Purpose: To build a faster torpedo-carrying aircraft.

Design Bureau: Factory No 3 Krasnyi Lyotchik ‘Red Flyer’, Leningrad, see below.

The designation MP derived from Morskoi Podvesnoi, naval suspended. The reasoning began with the belief that to attack a heavily defended ship called for a small and agile air­craft with high performance, but that such an aircraft could not have a long range. Accord­ingly engineer N Val’ko suggested carrying the attack aircraft under a large long-range aeroplane in the manner pioneered by Vakhmistrov. In 1936 this concept was ac­cepted by the VMF (war air fleet) and as­signed to N G Mikhel’son in partnership with AI Morshchikhin, with assistance from Vakhmistrov. The design was completed by VVNikitin (see page 145). According to Shavrov ‘During prototype construction nu­merous problems arose, and since half could not be solved it was decided to discontinue development’. In fact, by 1938 the MP was ready for flight, but the political atmosphere (the Terror) was so frightening that nobody dared to sanction the start of flight testing in case anything went wrong. The MP was ac­cordingly given to the Pioneers’ Palace.

The MP was superficially arranged like a fighter, with an 860hp Hispano-Suiza 12Ybrs engine driving a three-blade propeller and cooled by a radiator in the top of the fuselage behind the cockpit. The airframe was made almost entirely from duralumin, though the basis of the fuselage was a truss of welded Cr-Mo steel tube. The cockpit was enclosed and featured the then-fashionable forward – sloping windscreen. Flight-control surfaces were covered in fabric. The 45-36-AN, a full – size 553mm torpedo, was carried in a large recess under the fuselage. For ground ma­noeuvring the aircraft had wheeled main landing gear and a tailskid. The main gears re­tracted upwards, the shock struts travelling outwards along tracks in the wing. The loaded MP was to be hoisted under a TB-3 carrier aircraft and carried close to the target, such as an enemy fleet. The engine would then be started and the aircraft released, with the TB-3 in a dive to increase speed at release. The MP would then aim its torpedo and fly back to its coastal base. Before landing, the pilot would engage a mechanism which would raise the engine 20° upwards. The MP could then alight on the water and taxi to its mooring. The water landing was facilitated by the high position of the horizontal tail and the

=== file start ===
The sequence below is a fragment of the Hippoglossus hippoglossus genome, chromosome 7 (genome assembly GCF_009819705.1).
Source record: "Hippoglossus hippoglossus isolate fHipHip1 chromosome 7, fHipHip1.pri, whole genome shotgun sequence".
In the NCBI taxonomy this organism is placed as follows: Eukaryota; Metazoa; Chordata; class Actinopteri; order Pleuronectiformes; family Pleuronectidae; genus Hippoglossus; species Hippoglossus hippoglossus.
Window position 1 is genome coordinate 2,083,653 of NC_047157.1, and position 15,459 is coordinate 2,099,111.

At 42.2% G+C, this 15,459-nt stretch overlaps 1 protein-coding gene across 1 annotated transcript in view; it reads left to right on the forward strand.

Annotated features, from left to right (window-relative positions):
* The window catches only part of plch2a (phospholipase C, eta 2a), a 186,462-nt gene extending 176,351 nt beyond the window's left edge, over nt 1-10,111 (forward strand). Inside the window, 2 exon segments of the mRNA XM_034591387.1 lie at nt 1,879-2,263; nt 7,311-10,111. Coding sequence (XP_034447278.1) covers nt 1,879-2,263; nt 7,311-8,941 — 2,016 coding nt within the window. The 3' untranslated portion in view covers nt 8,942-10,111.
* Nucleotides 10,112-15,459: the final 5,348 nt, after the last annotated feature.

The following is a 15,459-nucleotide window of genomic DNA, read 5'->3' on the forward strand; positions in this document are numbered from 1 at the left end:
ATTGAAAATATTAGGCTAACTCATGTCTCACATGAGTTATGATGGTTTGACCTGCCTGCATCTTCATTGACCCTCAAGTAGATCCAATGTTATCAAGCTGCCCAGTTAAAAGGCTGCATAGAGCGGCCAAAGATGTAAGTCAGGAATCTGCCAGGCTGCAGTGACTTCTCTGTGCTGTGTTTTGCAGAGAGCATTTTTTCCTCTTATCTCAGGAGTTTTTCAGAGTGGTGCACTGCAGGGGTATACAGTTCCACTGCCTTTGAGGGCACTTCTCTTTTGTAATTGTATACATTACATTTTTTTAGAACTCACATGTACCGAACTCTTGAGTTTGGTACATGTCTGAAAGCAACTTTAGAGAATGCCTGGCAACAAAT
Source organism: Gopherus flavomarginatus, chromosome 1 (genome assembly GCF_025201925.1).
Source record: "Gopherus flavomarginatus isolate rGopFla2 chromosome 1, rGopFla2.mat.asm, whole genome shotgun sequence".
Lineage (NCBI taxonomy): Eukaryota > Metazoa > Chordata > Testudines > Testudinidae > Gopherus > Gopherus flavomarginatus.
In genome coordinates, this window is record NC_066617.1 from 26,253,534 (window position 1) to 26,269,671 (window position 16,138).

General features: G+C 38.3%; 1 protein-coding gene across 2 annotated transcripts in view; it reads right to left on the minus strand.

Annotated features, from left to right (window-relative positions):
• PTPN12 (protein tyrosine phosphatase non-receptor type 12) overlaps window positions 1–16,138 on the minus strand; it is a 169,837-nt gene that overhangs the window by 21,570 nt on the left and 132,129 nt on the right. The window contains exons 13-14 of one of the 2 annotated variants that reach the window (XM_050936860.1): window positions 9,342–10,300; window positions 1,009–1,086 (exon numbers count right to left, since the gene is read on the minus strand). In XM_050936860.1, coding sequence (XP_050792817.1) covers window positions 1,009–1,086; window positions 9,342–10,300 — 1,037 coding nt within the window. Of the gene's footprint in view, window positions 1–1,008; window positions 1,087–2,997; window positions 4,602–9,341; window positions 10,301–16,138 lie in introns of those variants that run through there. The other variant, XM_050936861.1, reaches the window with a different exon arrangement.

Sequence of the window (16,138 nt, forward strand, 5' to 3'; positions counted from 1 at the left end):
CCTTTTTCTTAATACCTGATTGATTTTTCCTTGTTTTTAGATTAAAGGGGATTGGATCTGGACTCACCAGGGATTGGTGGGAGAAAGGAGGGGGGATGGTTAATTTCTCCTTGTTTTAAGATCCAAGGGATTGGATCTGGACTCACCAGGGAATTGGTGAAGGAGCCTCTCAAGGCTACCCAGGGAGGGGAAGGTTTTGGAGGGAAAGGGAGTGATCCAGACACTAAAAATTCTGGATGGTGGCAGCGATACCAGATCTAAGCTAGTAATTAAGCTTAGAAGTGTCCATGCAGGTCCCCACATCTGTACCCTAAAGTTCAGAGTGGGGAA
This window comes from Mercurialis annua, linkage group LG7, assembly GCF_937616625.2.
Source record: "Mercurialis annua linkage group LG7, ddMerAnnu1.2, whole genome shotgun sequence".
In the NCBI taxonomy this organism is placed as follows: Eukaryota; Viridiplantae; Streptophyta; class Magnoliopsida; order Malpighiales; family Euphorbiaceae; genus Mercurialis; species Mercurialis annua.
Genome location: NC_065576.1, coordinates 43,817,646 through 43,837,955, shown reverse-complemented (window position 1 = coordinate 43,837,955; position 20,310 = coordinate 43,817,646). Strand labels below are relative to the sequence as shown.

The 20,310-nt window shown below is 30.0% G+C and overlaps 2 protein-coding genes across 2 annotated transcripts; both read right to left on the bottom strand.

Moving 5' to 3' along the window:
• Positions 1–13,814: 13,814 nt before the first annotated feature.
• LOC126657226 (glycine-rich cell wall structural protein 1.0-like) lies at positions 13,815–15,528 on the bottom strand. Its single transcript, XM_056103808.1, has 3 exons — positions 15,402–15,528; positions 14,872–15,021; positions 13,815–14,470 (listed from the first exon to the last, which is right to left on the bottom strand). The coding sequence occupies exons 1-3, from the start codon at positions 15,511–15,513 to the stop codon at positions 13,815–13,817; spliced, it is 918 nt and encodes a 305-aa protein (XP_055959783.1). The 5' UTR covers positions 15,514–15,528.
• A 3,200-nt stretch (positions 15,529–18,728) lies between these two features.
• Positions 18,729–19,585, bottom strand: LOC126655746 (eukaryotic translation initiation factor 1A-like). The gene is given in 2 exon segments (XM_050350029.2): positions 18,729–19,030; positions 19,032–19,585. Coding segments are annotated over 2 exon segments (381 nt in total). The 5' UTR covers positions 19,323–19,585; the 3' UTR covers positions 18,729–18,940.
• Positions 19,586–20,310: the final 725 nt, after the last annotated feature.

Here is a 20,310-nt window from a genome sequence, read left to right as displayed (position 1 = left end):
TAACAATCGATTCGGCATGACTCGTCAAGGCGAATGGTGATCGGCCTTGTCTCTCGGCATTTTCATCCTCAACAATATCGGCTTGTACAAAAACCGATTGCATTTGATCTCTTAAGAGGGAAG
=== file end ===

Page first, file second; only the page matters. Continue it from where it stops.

location of the engine radiator on top of the rear fuselage. The unladen aircraft was de­signed to float with the wings just resting on the water (see front view drawing), the wings serving as stabilizing sponsons.

There is no reason to doubt that this scheme might have proved practicable. One of the drawings shows in side elevation a pro­posed faster next-generation aircraft devel­oped from the MP.




27 ft 10% in

Length about


26 ft 3 in

Wing area



Weights Empty about

2,200 kg

4,850 Ib


3,200 kg

7,055 Ib

Performance not recorded.

MP, with additional side view of projected high­speed development.

Mikhel’son MP




Above and right: Details of engine and radiator (both marked ‘secret’).